Singing songs and carrying signs, South Valley residents took to the streets last week to voice their concern over the treatment of children at the southern border with Mexico by agents of US Immigration and Customs Enforcement (ICE).
The candlelight vigil and protest were held the evening of Friday, July 12, at Memorial Park in downtown Visalia. More than 100 people attended the event, which was held in conjunction with Lights for Liberty, a series of more than 800 similar events held around the globe.
The mass protests are a response to conditions at several detention centers ranging along the US border with Mexico. More than 20,000 children–who have been separated from their families–are being held in crowded and unsanitary conditions, often without adequate hygiene and access to drinking water while being subject to abuse, according to independent observers and official reports from case workers for the Department of Homeland Security (DHS).
‘Racism and Hate’
Julia Jump Doyal, who organized the Visalia event, said the intent of the protest was “to close the camps, to shine a light on the concentration camps.” It was President Trump’s online remarks, however, that inspired her to take up the cause.
“Every single day, I check my Twitter feed and there’s some insane tweet (from Trump),” she said. “The racism and hate have just been emboldened. Now, he wants to get rid of the brown people.”
Doyal, who describes herself as a recovering evangelical Christian, says she believes she was called to make the effort.
“I had a near-death experience nine months ago. I was in a coma for a week,” she said. “I recovered, and I feel like I have to pay back. I really feel I was spared.”
A Matter of Faith, Democracy
Reverend Suzy Ward of St. Paul’s Episcopal Church, who spoke during the candlelight vigil portion of the event, said she was there both for herself and as a representative of the church. Ward expressed deep concern about the Trump administration’s policy of dividing families of undocumented immigrants who have entered the United States without permission.
“I’m speaking as a person of faith,” she said. “This policy doesn’t reflect our baptismal covenant that calls on us to respect every person.”
Ward’s sentiments are in line with her church’s official stance. In May, the Fresno-based Anglican Diocese of San Joaquin, sponsored the Pilgrimage of Hope. During that event, members of the church marched from Fresno to Sacramento to highlight the plight of those immigrants seeking refuge in the US. Treating migrants, especially children, humanely is part of the American ideal.
Ward cited the biblical story of the Good Samaritan–a parable told by Jesus, who described a traveler using his own resources to aid another who had been attacked, robbed and injured–as a standard for behavior.
“I think our values–whether they’re small-D democratic–requires us to respect the Statue of Liberty,” she said. “But, my faith also calls me to be like the Good Samaritan.”
Shades of Nazi Germany
The signage on display at the rally called for keeping children with their families and condemned the behavior of ICE, as well as the unsanitary and crowded conditions at detention facilities. There were also many comparisons between ICE’s treatment of migrants and the concentration camps used by the Nazis during World War II.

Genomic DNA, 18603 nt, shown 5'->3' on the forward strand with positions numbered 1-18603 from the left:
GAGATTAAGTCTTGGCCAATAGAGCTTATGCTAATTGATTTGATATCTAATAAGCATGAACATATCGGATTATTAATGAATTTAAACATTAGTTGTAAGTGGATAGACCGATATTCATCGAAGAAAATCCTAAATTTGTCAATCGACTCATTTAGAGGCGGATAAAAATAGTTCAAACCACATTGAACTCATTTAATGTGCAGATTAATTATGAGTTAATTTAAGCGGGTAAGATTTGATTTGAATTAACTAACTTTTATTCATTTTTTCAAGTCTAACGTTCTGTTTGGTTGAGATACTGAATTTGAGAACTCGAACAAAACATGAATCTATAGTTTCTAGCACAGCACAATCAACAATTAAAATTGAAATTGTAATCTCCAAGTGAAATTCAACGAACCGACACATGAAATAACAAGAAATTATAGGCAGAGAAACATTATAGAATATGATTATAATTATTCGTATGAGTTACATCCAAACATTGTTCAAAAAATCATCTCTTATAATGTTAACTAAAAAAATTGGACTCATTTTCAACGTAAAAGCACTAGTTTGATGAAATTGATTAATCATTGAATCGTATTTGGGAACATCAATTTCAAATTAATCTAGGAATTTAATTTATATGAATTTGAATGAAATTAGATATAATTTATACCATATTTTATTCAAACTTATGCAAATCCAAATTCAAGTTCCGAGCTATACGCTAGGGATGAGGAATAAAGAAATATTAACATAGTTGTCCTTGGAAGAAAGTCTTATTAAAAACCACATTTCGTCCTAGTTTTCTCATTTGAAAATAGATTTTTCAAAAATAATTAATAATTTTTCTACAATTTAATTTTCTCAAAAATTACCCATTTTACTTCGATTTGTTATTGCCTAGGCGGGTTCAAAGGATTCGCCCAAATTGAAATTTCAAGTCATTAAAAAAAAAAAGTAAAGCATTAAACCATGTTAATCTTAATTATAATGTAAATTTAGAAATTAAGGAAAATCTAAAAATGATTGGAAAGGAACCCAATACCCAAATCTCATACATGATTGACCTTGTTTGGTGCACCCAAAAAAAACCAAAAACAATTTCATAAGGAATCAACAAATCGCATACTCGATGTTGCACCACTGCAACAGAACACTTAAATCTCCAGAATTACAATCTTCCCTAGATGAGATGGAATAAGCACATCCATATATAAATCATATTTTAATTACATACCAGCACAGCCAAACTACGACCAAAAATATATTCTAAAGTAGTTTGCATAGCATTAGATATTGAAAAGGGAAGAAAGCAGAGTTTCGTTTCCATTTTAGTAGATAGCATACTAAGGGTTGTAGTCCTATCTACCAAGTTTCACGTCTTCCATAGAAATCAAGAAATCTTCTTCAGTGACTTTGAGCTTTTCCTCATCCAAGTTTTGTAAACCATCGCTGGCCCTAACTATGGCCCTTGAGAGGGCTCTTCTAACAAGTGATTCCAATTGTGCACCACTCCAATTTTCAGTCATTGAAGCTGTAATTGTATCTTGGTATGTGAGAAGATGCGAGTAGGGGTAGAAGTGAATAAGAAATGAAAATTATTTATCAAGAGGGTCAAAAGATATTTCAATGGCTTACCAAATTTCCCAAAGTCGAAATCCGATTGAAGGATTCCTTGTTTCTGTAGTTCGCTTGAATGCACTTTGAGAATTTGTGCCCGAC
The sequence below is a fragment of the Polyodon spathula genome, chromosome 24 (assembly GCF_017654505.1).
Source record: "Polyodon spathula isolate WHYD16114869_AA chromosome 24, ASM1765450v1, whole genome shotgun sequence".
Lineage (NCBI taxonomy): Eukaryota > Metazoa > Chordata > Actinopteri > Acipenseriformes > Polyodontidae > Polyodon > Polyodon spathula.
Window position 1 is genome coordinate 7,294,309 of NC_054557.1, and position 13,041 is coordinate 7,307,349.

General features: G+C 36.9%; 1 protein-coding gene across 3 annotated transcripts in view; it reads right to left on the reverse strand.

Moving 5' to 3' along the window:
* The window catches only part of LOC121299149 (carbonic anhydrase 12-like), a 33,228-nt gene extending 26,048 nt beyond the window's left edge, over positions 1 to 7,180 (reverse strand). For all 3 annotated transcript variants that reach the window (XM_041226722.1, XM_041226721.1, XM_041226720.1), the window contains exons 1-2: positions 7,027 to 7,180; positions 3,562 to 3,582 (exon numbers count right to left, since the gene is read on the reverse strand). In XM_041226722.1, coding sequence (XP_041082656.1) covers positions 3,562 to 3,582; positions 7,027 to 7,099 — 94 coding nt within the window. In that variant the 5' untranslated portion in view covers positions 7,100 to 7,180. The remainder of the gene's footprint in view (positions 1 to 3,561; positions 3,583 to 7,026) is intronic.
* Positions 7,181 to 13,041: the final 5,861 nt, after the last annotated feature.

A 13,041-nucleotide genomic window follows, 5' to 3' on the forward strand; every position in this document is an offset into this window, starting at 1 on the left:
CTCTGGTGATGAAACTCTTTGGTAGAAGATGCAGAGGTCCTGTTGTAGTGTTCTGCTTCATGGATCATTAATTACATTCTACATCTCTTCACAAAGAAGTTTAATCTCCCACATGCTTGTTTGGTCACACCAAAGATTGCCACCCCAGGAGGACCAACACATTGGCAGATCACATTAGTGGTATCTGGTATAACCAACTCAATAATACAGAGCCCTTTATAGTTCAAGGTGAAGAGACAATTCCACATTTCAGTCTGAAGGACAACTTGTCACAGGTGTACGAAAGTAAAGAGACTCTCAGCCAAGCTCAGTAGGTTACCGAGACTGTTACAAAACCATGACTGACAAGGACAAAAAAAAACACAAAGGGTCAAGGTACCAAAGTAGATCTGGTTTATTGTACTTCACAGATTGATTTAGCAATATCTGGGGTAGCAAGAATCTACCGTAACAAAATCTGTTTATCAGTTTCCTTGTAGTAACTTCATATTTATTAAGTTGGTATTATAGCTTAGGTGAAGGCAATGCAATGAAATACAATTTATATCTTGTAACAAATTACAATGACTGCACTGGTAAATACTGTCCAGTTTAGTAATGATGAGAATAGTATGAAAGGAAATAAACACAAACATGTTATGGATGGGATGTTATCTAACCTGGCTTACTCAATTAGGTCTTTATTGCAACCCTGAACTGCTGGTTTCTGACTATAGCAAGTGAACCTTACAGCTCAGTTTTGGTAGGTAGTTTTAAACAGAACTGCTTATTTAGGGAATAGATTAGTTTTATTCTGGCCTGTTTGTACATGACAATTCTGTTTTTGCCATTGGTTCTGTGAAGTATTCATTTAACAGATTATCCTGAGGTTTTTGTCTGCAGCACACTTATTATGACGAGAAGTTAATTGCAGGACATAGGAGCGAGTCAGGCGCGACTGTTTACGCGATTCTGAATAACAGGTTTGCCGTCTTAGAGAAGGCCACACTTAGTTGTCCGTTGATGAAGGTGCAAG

Inka Christansen, who migrated to the US from Germany in 1981, says the images she sees of the migrant detention centers are frighteningly reminiscent of events in her former country’s past.
“It really brings back the feelings of what happened during the Nazi era,” she said. “It’s just inhumane and unthinkable this can happen.”
Most of those passing by Memorial Park during the Lights for Liberty event honked and waved to show their support for the protesters. While it wasn’t clearly an objection to the protest, only one motorist seemed upset by what he saw.
“Go Trump and God bless America,” the man screamed as he drove past.
Martha Widmann, a resident of Three Rivers, said compassion drove her to join the protest.
“I’m here because I have been heartsick with the whole fiasco at the border,” she said. “I recognize this is a complex issue, but it’s very un-American.”
She believes those who support the actions by ICE would feel differently if their own children were treated in a similar manner.
“I know there are people who have children that wouldn’t like it,” she said.
LIsa Alvarado, an activist with the Latino Community Fund, said she was concerned about the damaging impact on children who have been separated from their families and detained by ICE.
“I was talking with the teachers about the long-term effects,” she said. “It re-fired my commitment.”
Alvarado also wanted to set an example.
“We embody the courage for others,” she said. “A lot of people feel helpless, and this is a good way to overcome apathy.”
Among the speakers who addressed the vigil was Vera Castillo, a Visalia resident who recently visited the Migrant Resource Center in San Antonio, Texas. Busloads of recent migrants have been dropped off in that city’s downtown with little or no resources, she said.
“The border is a militarized zone,” Castillo said.
Much of the imagery currently in the media depicts Latinx immigrants from Mexico and Central American countries, but many of those she spoke to were refugees from Haiti and the Republic of the Congo. Those depictions, she said, create unfounded fear.
“They’re (major media outlets) projecting brown Latin people,” Castillo said. “On the ground, it’s different. That was an experience that changed my life.”
Jovita Harrah, an immigrant who came to the US from Guyana, called for more than just thoughts and prayers to aid those languishing in ICE detention centers.
“We can’t just pray. We have to do something else,” she said. “We came here for a better life; they came here for a better life. We need to help them.”